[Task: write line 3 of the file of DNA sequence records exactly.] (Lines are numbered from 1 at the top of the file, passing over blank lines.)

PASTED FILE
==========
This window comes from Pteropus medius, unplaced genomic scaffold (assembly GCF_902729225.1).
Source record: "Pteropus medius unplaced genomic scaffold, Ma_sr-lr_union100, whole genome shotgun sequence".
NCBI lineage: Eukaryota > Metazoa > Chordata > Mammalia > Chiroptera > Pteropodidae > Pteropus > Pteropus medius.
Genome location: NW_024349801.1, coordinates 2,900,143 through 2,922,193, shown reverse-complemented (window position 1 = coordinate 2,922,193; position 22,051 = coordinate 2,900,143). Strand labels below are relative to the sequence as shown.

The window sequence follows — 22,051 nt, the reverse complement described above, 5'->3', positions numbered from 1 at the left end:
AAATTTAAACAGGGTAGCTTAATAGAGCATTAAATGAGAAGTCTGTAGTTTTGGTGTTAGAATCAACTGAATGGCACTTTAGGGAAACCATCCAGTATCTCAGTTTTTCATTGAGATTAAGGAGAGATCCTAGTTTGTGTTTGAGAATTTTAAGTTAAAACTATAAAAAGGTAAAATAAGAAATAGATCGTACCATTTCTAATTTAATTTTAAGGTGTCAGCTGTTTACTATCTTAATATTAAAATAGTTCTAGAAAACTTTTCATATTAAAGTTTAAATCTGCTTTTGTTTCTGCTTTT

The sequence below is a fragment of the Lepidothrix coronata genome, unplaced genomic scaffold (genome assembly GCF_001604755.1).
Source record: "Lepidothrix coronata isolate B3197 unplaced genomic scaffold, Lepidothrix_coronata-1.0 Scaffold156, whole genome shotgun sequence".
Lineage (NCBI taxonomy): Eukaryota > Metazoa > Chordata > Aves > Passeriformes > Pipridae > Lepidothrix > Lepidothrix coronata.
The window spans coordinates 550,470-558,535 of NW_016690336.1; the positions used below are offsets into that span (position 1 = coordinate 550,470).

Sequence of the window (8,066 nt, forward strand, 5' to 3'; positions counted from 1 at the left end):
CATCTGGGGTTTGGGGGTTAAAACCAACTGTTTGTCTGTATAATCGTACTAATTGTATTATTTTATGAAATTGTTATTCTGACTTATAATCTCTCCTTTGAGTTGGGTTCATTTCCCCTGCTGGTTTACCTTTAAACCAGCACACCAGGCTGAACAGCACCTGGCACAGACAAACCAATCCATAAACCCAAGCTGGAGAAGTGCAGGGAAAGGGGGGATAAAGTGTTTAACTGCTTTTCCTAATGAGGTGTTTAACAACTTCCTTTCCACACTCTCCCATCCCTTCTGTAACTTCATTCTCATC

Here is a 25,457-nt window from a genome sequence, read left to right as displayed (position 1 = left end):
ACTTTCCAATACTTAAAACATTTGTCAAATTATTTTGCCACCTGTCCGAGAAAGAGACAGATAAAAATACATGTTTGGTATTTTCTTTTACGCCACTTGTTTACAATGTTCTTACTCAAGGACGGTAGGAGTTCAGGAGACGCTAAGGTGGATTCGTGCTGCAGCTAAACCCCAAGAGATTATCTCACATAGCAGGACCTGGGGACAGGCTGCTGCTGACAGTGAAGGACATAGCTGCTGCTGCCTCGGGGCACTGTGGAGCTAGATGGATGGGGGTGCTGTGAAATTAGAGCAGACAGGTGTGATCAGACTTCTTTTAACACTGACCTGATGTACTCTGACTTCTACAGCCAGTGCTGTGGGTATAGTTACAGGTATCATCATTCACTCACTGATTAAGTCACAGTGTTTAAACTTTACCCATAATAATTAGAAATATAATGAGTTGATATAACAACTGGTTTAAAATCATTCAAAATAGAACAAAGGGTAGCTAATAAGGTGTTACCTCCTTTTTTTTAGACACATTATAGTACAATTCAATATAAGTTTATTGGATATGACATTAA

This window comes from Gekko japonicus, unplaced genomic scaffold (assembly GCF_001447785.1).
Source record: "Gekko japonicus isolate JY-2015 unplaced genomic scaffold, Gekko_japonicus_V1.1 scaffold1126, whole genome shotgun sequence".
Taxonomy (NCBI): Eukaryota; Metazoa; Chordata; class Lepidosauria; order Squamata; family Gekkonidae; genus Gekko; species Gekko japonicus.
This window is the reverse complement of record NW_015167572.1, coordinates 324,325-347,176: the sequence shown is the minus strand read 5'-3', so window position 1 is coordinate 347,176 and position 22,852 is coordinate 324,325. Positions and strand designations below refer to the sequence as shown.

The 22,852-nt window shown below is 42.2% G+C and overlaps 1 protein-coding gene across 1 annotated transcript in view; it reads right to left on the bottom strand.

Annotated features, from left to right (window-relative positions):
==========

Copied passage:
NCBI lineage: Eukaryota > Metazoa > Chordata > Mammalia > Chiroptera > Pteropodidae > Pteropus > Pteropus medius.